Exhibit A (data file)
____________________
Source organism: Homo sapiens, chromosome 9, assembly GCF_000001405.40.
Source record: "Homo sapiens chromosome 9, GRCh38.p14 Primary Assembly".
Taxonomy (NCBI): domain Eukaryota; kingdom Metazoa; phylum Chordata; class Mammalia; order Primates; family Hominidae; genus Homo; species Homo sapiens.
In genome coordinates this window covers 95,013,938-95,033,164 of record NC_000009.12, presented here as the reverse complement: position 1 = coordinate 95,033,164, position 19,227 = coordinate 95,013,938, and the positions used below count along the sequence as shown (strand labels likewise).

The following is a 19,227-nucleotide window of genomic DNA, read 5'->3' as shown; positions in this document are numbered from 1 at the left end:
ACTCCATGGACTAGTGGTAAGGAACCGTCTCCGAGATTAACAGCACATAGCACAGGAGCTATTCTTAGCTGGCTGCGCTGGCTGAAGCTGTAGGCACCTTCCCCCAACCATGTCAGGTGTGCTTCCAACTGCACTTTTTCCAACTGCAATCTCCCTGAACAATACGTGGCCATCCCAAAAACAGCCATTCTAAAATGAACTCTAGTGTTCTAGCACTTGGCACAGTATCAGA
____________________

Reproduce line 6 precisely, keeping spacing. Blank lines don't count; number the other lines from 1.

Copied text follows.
ACTCCATGGACTAGTGGTAAGGAACCGTCTCCGAGATTAACAGCACATAGCACAGGAGCTATTCTTAGCTGGCTGCGCTGGCTGAAGCTGTAGGCACCTTCCCCCAACCATGTCAGGTGTGCTTCCAACTGCACTTTTTCCAACTGCAATCTCCCTGAACAATACGTGGCCATCCCAAAAACAGCCATTCTAAAATGAACTCTAGTGTTCTAGCACTTGGCACAGTATCAGA